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Press Release

Missouri's Legislators Propose Change to Methods of Judicial Selection

A new measure sets out to change how judges are selected in Missouri.
May 24, 2012 /24-7PressRelease/ -- Missouri uses a merit-based judicial selection process called the Nonpartisan Court Plan. Over the years, the selection process has become known as the Missouri Plan. The plan was adopted in 1940 to counter widespread abuses in the judicial system by "Boss Tom" Pendergast and his political network across the state.
Since the adoption of the Missouri Plan, 34 other states have used it as a guide in crafting their own policies to fill judicial vacancies.
And yet, the state's legislature may be shaking things up again. Earlier in the year the legislature attempted to make it harder for Missouri employees to prove employment discrimination cases, now they are attempting to change how judges are chosen to serve the judiciary system.
The judicial selection system has remained largely intact since its inception, but changes may be made after November's election. In a move that has been in the works for over seven years, the Missouri legislature is proposing a constitutional amendment that changes how judges are selected.
Essentially, the amendment would allow the governor a greater degree of control in choosing judicial candidates.
How Does the Current System Work?
There are two ways that a judicial vacancy can be filed within the state of Missouri.
The first is through a typical election. Citizens vote for the candidate they prefer from a pool of challengers. A candidate registers with the state, forms an election committee and campaigns throughout the county in which he or she would like to be judge. This system is used to place trial judges in 110 counties throughout the state. The proposed amendment does not impact this system.
The second is by governor appointment. For example, if a judge retires in a non election year, the governor will appoint a judge from a slate of three nominees chosen by a judicial commission. The judicial commission consists of:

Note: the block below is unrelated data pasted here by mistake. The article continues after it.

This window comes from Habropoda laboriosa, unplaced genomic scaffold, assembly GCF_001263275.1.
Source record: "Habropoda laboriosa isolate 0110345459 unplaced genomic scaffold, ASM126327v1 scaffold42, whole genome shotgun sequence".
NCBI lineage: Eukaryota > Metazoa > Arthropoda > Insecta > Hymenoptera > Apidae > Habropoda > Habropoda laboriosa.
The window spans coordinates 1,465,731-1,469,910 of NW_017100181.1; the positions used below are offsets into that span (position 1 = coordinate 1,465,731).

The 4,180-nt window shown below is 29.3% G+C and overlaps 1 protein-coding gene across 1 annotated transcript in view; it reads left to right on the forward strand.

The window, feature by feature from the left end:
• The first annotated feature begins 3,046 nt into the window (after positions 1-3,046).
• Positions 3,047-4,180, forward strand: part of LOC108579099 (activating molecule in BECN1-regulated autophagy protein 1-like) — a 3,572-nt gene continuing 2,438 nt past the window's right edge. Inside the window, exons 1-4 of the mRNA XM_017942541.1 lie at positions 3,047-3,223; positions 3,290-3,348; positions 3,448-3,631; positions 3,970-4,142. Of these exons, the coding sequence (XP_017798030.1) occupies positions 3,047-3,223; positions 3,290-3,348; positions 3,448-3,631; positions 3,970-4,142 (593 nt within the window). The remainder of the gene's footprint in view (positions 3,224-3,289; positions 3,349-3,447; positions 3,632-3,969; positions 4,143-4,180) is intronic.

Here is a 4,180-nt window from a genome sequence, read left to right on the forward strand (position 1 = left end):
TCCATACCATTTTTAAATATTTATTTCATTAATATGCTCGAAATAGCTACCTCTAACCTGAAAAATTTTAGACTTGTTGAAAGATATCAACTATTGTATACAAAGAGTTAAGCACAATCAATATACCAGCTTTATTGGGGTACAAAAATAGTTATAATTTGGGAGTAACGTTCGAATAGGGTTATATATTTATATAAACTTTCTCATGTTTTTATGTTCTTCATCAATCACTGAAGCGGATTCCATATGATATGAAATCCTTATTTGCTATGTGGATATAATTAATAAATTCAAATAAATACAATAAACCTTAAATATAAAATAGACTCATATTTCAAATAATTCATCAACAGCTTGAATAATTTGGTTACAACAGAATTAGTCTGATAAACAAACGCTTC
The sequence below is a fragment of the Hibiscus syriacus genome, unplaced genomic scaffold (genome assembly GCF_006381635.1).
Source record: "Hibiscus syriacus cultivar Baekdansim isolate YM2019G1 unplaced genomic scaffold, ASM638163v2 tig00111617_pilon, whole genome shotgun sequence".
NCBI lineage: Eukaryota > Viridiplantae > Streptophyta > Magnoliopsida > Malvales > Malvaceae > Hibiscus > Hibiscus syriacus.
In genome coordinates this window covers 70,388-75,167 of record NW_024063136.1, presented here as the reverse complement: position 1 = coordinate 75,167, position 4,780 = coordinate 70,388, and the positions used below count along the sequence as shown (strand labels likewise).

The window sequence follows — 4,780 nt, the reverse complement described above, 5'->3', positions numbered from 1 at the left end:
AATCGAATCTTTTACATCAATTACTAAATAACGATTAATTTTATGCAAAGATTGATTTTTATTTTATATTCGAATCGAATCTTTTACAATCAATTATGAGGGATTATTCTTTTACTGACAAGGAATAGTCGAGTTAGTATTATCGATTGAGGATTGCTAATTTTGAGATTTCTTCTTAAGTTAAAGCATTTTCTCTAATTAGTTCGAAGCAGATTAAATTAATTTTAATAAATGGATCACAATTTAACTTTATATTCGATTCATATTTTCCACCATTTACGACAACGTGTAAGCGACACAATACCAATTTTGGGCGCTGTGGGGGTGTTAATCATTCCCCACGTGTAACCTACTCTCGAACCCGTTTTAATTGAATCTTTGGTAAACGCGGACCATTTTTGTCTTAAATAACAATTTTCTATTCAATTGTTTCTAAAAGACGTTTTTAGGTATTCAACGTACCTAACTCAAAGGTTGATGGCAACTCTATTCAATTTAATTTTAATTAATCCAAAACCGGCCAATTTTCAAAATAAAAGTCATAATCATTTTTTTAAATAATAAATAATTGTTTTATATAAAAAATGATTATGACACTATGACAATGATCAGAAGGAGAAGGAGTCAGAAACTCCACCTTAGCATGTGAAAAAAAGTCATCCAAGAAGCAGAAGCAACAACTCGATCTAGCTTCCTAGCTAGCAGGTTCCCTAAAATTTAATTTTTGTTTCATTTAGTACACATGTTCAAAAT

- A Supreme Court Judge
- Three attorneys, one from each appellate district elected by members of the district bar association
- Three citizens (cannot be licensed attorneys) selected by the governor from each appellate district
Whomever the governor appoints must stand for election in the next election cycle. The voters then decide whether or not to keep the judge in office.
The Proposed Amendment Changes the Judicial Commission
Missouri State Senate measure SJR 51 is a constitutional amendment that would modify the composition of the Appellate Judicial Commission. This measure changes the selection process for judges to both the Supreme Court and Court of Appeals by allowing the governor to place four, instead of three, commissioners.
If passed the Supreme Court Judge serving the Commission would be replaced with an additional member appointed by the governor. As a result, the Supreme Court would lose its voting position on the Commission. The measure also removes the requirement that appointed members be non-bar members.
The appointed Commission members will continue to serve four year terms, and the appointments will be staggered. This allows the governor to select two members at the time the governor takes office and two additional members during the middle of the governor's term.
Why Do Some Believe the Current System Needs Change?
Interest groups and Republican lawmakers have attacked the current process. They believe the current selection process does not sufficiently allow the public to hold the judiciary accountable. Those who support the measure state it will return this power to the people. If passed, the people of Missouri will be able to hold the governor responsible for members he or she appoints to the judiciary.
One group lobbying for the change argues that the original plan needs to be "retooled" to provide a stronger judiciary system. The group notes that many of the states which implemented the original judicial selection process have made changes. For example few states still allow a state supreme justice to be a member of the selection committee.
Greater Governor Control Interjects Politics into Judicial Selection
Opponents argue the measure will allow politics back into the judicial selection process and ultimately destroy the nonpartisan court plan -- a plan that was originally initiated to move the state away from appointing judges based on politics.
The Missouri Bar association has also voiced further concern regarding the proposed amendment. Their worry is that when a governor has greater control those who provide money to the governor's campaign might have a greater say in judicial appointments.
A main concern is what effect politics will have in judicial selection. Will the courts continue to be an even playing field where, for instance, a worker has a fair say against his more powerful employer? There is an appearance of impropriety that begins to seep in when politics plays a larger role in judicial selection.
In the 1930s, the public was unhappy with the role that politics played in judicial selection, because Judges were subject to outside influence. Dockets also slowed as Judges spent much of their time campaigning. The past can provide a lesson for the future.
Not only are changes to the judicial selection process being discussed, many proposals to limit employment discrimination suits are also pending. While the legislature is considering various bills to curtail individual rights, it is more important than ever to contact an experienced Kansas City employment discrimination attorney.
Article provided by Holman Schiavone, LLC
Visit us at www.kdh-law.com
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